By now, you have experienced and studied a variety of data collection methods from interviews and focus groups to transcripts and ancillary documents. As Ravitch and Carl (2016) explain, “qualitative data collection should be intentional, rigorous, and systematic” (p. 145). But in no way should be bound by rules and procedures as much as related to the lived experiences of the participants.
For this Discussion, you will explore different data collection methods and draw comparisons. You also will examine strengths, weaknesses, and the challenges they may present.
To prepare for this Discussion:
- Review this week’s Learning Resources related to codes and coding.
- Consider the similarities and differences in the data collected from your interview and from the transcripts of the Scholars of Change videos.
- Consider the other data collection methods you studied (focus groups, reviews of documents and social media; and your own memos and notes).
- Review your Major Assignment 1, paying attention to the alignment between your research question and considerations for data collection.
Post a response to the following:
- From the data you collected and other data collection methods you studied, compare and contrast the strengths and weaknesses of at least two data collection methods. Include an explanation of your experience using these different data collection methods. Also, include an explanation of what you found difficult or challenging and why.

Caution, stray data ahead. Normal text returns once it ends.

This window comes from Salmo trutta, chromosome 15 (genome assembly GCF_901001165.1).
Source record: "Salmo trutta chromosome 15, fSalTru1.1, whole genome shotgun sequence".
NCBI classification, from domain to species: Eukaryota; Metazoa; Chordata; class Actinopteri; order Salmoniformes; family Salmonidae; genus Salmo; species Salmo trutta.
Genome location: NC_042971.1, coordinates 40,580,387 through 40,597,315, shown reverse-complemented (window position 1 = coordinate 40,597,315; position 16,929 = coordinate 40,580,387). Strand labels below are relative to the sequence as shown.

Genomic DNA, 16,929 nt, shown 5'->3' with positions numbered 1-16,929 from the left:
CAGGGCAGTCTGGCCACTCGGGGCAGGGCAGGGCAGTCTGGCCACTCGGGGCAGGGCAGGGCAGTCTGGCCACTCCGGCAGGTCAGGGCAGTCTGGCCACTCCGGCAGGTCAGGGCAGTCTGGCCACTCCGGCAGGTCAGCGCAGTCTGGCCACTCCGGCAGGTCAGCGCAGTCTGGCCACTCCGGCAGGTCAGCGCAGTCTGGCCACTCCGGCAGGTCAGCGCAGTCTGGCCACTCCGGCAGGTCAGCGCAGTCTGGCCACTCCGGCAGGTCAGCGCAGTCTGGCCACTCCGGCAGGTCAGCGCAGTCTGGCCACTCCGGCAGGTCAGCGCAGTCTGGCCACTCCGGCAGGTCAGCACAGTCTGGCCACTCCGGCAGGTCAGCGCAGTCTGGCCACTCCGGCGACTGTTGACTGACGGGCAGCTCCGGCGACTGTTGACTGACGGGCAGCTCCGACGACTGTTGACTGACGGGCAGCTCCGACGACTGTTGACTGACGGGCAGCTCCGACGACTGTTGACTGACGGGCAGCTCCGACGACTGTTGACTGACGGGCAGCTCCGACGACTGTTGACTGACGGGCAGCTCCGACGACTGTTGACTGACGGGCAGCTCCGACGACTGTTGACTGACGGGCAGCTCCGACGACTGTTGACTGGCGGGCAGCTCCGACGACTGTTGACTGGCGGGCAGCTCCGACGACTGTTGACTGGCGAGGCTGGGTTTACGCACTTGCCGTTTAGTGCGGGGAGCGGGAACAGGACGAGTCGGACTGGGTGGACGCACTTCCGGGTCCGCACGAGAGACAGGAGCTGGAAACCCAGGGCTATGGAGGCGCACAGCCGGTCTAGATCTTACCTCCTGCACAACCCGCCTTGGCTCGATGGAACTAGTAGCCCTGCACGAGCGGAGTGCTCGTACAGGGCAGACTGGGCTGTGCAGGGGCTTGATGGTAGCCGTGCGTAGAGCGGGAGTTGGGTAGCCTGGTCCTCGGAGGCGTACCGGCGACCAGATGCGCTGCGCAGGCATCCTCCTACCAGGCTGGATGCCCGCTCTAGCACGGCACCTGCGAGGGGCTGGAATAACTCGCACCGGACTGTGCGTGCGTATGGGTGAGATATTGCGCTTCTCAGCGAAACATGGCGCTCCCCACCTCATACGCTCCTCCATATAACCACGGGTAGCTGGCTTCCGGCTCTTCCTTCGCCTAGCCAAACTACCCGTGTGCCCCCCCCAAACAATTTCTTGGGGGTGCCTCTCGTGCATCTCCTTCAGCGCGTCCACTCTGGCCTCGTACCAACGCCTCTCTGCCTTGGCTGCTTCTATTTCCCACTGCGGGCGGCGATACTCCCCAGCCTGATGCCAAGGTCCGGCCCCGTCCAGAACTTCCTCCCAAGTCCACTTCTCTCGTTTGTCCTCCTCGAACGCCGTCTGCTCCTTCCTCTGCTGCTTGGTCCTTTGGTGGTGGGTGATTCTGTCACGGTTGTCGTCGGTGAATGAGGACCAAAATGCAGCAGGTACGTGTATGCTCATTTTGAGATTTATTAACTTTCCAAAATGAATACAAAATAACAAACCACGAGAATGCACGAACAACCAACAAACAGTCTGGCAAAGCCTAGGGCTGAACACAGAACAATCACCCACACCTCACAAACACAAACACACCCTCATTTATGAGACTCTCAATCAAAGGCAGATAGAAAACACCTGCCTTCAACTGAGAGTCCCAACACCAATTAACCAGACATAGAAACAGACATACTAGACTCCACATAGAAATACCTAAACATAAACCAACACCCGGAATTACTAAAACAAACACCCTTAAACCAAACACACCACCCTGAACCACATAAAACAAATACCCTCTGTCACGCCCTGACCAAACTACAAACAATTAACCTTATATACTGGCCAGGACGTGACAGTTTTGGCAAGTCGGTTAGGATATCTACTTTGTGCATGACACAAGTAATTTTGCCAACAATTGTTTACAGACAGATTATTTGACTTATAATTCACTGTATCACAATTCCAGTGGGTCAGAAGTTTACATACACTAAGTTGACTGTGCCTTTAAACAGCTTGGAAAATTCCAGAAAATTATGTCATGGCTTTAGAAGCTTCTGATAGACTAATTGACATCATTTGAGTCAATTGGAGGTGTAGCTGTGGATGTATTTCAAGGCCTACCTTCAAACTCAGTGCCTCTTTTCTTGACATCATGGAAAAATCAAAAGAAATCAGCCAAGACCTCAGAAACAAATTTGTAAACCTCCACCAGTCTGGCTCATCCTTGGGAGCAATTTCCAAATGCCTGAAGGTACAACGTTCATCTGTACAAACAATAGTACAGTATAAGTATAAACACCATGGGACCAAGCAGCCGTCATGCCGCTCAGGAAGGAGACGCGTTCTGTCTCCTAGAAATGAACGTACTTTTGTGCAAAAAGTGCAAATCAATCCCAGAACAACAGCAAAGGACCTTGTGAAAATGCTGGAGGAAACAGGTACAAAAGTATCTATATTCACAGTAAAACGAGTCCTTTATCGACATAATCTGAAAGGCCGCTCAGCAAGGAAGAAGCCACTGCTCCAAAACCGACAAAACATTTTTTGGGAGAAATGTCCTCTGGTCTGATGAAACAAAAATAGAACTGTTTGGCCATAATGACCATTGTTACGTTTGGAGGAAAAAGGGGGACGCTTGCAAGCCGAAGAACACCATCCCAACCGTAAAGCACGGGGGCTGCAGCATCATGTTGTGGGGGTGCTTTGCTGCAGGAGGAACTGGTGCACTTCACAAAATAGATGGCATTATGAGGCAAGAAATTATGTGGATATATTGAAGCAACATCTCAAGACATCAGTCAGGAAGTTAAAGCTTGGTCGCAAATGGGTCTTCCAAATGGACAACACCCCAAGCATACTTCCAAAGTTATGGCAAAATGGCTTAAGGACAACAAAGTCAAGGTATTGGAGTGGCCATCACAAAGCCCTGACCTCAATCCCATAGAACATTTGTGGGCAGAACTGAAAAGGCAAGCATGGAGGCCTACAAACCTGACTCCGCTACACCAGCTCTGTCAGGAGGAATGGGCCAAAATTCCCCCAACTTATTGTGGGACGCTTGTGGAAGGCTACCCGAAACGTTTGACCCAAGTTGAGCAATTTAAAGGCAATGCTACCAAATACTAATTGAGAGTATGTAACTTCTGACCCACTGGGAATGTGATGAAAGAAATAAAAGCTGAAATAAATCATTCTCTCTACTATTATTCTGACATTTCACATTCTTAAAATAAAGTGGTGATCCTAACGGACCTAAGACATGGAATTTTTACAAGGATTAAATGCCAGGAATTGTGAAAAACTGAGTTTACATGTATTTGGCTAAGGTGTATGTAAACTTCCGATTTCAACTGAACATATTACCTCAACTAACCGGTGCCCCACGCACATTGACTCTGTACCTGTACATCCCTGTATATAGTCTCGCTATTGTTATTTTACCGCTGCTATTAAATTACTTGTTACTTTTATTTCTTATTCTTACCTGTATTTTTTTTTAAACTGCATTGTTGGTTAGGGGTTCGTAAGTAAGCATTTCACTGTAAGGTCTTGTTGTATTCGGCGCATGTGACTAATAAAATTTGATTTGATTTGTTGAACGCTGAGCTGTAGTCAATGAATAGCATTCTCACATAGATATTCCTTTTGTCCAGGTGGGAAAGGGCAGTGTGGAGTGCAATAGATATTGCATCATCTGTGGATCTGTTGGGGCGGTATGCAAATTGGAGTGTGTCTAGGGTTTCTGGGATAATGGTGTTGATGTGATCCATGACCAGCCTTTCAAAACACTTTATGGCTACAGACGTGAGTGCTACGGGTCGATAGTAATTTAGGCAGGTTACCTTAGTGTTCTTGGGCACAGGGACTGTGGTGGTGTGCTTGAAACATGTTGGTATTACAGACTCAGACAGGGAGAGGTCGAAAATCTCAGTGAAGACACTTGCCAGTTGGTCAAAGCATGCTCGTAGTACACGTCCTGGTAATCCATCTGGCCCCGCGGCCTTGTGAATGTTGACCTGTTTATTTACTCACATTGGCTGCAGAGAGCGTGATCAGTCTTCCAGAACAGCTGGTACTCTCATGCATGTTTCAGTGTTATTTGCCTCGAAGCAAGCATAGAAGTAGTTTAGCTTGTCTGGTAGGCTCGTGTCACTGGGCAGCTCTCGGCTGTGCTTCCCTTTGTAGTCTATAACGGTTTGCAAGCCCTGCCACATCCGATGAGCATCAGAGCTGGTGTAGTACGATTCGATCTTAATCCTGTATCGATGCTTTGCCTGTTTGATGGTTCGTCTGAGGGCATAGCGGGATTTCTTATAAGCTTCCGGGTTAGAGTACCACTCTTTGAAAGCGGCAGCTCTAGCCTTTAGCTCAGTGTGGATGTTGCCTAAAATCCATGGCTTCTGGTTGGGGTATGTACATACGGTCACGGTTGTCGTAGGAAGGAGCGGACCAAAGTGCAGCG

- Explain how you as the researcher can ensure that your choices for data collection align with your research questions. Use your experience from Major Assignment 1 as an example.
Saldaña, J. (2016). The coding manual for qualitative researchers (3rd ed.). Thousand Oaks, CA: Sage Publications.
Chapter 1, “An Introduction to Codes and Coding (pp. 1–42) (previously read in Weeks 5, 6, and 7)
Chapter 2, “Writing Analytic Memos About Narrative and Visual Data” (pp. 43–65) (previously read in Weeks 5, 6, and 7)
Ravitch, S. M., & Carl, N. M. (2016). Qualitative research: Bridging the conceptual, theoretical, and methodological. Thousand Oaks, CA: Sage Publications.
Chapter 5, “Methods of Data Collection” (pp. 145–183) (previously read in Week 7)
Chapter 7, “An Integrative Approach to Data Analysis” (pp. 215–236) (previously read in Weeks 5, 6, and 7)
Chapter 8, “Methods and Processes of Data Analysis” (pp. 237–270) (previously read in Weeks 5, 6, and 7)
Rubin, H. J., & Rubin, I. S. (2012). Qualitative interviewing: The art of hearing data (3rd ed.). Thousand Oaks, CA: Sage Publications.
Chapter 12, “Data Analysis in the Responsive Interviewing Model” (pp. 189–211) (previously read in Weeks 5, 6, and 7)
Chapter 14, “Personal Reflections on Responsive Interviewing”